In 2006, the netroots helped Paul Hodes win the House seat for New Hampshire's second district, defeating six-term Republican Charlie Bass by seven points (just two years after he lost to Bass by 20 points). This year, Hodes is running for Senate, and we need to be sure that he is replaced in NH-02 not just by another Democrat but by a tough progressive Democrat.
In the Republican primary, Charlie Bass is running against 2008 nominee Jennifer Horn. Both are unacceptable and we must keep the seat out of their hands. But our first priority is the Democratic primary.
That Democratic primary features a clear choice: Strong progressive Ann McLane Kuster or Lieberdem Katrina Swett. (A third candidate, John DeJoie, has neither raised the money nor established the volunteer organization needed to effectively challenge for the seat.)
Kuster is our kind of candidate, as you'll see from her answers to the Orange to Blue questionnaire. She supports the public option, the Employee Free Choice Act, non-punitive immigration reform, and environmental regulation. Not only does she want to repeal Don't Ask Don't Tell, she wants to repeal DOMA, and she worked to help bring marriage equality to New Hampshire. The Orange to Blue questions didn't ask about Afghanistan, but Kuster's position there is also worth mentioning:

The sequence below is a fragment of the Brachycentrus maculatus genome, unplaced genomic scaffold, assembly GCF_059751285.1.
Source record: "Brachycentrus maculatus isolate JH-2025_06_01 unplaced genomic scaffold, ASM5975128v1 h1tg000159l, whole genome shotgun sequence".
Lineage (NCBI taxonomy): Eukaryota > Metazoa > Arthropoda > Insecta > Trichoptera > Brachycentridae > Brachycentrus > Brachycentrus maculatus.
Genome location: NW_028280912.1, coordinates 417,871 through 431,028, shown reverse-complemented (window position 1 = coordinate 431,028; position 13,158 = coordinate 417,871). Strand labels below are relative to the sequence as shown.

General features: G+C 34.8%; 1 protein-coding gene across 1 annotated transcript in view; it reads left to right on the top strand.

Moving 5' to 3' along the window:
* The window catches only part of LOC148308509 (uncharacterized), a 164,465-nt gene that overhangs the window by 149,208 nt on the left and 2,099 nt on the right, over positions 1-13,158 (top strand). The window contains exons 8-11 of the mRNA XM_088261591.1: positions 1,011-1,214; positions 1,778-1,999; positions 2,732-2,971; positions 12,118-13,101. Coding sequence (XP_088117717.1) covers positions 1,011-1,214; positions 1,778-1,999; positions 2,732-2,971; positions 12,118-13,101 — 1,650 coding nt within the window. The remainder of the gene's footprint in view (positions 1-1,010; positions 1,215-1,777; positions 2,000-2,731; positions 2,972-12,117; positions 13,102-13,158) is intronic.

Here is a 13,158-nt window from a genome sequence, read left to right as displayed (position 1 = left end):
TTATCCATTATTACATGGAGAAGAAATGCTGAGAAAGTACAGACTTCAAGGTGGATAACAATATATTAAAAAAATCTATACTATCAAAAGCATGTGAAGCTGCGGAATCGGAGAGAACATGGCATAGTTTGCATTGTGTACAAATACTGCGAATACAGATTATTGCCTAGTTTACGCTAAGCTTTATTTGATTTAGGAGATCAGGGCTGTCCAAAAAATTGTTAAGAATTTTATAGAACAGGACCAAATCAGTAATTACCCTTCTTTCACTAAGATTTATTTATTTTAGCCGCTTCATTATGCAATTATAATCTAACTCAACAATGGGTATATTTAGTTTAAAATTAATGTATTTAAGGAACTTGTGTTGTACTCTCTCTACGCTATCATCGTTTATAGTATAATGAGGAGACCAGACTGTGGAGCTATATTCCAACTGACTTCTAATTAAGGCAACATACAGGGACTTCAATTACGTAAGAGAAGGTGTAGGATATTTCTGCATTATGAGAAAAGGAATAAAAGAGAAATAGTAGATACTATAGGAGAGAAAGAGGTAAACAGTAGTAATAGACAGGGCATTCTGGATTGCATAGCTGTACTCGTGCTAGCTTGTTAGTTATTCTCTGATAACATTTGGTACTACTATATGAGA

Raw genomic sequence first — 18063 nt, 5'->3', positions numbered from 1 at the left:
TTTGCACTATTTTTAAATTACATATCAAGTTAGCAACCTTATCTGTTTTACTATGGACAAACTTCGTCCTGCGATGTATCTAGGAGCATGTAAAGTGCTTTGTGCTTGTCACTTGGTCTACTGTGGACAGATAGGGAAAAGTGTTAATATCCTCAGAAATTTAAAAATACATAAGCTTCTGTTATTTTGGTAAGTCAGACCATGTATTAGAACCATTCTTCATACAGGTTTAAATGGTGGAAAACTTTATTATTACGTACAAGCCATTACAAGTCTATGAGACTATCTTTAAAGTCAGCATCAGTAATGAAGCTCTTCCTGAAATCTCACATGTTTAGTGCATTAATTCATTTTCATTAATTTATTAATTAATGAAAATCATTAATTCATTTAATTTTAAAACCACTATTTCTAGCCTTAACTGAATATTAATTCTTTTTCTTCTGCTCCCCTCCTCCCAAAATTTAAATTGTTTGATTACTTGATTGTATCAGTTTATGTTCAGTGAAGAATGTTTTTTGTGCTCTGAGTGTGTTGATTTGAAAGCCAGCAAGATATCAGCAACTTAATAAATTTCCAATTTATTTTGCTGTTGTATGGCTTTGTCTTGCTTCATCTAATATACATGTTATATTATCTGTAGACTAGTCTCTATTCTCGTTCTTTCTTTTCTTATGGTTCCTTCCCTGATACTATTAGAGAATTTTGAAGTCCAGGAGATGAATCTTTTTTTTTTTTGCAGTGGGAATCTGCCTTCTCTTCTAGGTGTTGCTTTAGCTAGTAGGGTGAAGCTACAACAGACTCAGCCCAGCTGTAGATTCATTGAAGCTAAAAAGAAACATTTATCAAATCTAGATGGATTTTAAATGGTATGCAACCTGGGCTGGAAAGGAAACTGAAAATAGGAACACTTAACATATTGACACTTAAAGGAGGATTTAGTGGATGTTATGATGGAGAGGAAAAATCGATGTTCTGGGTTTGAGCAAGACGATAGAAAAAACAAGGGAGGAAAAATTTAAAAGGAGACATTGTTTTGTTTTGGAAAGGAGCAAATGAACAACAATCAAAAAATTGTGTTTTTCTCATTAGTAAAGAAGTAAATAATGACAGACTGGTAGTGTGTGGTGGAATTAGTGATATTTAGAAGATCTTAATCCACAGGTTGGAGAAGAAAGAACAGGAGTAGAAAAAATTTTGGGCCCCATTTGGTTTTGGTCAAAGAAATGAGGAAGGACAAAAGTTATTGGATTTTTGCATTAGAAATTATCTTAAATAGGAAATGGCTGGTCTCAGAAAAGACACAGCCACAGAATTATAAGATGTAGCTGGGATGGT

While I am pleased that the President has decided to set a timetable for drawing down our troops in Afghanistan, I do not agree with the decision to first send 30,000 additional troops. It is not clear that sending more combat troops is the best way to meet the real threat, as Al Qaeda disperses to Pakistan and other countries. This is particularly important as our military has been strained by six years of fighting in Iraq and eight years of fighting in Afghanistan.Policy statements aren't the only thing we see of a candidate, though. You also have to look at how they run their campaigns. Do they ignore the grassroots, or embrace it? Kuster has sent the right signals there, too. Right now, she's in the middle of doing thirty house parties in thirty days, meeting with voters all around the district. Last quarter, her average contribution was $57, and she has gotten contributions from more than 5,000 people.
I believe we need better cooperation and accountability from the Afghani government and we must demand a commitment from them to root out corruption. Instead of more troops, we should be sending more trainers to help the Afghan military provide better security for its citizens. Rather than a broad counterinsurgency, we need a narrowly focused mission, with clear, measurable goals for success. Our involvement can’t be a blank check, and I appreciate the President’s attempts to focus our mission.